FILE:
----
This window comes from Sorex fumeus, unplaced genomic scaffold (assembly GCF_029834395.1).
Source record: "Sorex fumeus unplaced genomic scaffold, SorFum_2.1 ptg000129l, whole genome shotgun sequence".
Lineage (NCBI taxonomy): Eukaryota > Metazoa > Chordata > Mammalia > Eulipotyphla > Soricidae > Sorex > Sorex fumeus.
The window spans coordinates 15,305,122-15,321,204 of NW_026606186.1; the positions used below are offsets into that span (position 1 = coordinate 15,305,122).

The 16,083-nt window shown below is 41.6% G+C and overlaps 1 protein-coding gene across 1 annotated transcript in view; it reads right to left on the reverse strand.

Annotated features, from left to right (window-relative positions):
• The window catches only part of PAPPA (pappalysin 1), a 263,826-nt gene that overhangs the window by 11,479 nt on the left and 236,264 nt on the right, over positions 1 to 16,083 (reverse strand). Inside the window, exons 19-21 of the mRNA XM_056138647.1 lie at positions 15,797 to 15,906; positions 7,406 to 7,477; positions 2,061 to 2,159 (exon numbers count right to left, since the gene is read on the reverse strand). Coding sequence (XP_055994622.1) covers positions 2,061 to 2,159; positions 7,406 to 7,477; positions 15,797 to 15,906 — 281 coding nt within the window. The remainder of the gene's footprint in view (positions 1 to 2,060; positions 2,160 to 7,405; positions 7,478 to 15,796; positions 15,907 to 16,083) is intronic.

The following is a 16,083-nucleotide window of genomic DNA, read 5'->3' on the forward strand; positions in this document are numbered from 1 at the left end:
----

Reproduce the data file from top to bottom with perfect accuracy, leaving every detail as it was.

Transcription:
This window comes from Sorex fumeus, unplaced genomic scaffold (assembly GCF_029834395.1).
Source record: "Sorex fumeus unplaced genomic scaffold, SorFum_2.1 ptg000129l, whole genome shotgun sequence".
Lineage (NCBI taxonomy): Eukaryota > Metazoa > Chordata > Mammalia > Eulipotyphla > Soricidae > Sorex > Sorex fumeus.
The window spans coordinates 15,305,122-15,321,204 of NW_026606186.1; the positions used below are offsets into that span (position 1 = coordinate 15,305,122).

The 16,083-nt window shown below is 41.6% G+C and overlaps 1 protein-coding gene across 1 annotated transcript in view; it reads right to left on the reverse strand.

Annotated features, from left to right (window-relative positions):
• The window catches only part of PAPPA (pappalysin 1), a 263,826-nt gene that overhangs the window by 11,479 nt on the left and 236,264 nt on the right, over positions 1 to 16,083 (reverse strand). Inside the window, exons 19-21 of the mRNA XM_056138647.1 lie at positions 15,797 to 15,906; positions 7,406 to 7,477; positions 2,061 to 2,159 (exon numbers count right to left, since the gene is read on the reverse strand). Coding sequence (XP_055994622.1) covers positions 2,061 to 2,159; positions 7,406 to 7,477; positions 15,797 to 15,906 — 281 coding nt within the window. The remainder of the gene's footprint in view (positions 1 to 2,060; positions 2,160 to 7,405; positions 7,478 to 15,796; positions 15,907 to 16,083) is intronic.

The following is a 16,083-nucleotide window of genomic DNA, read 5'->3' on the forward strand; positions in this document are numbered from 1 at the left end: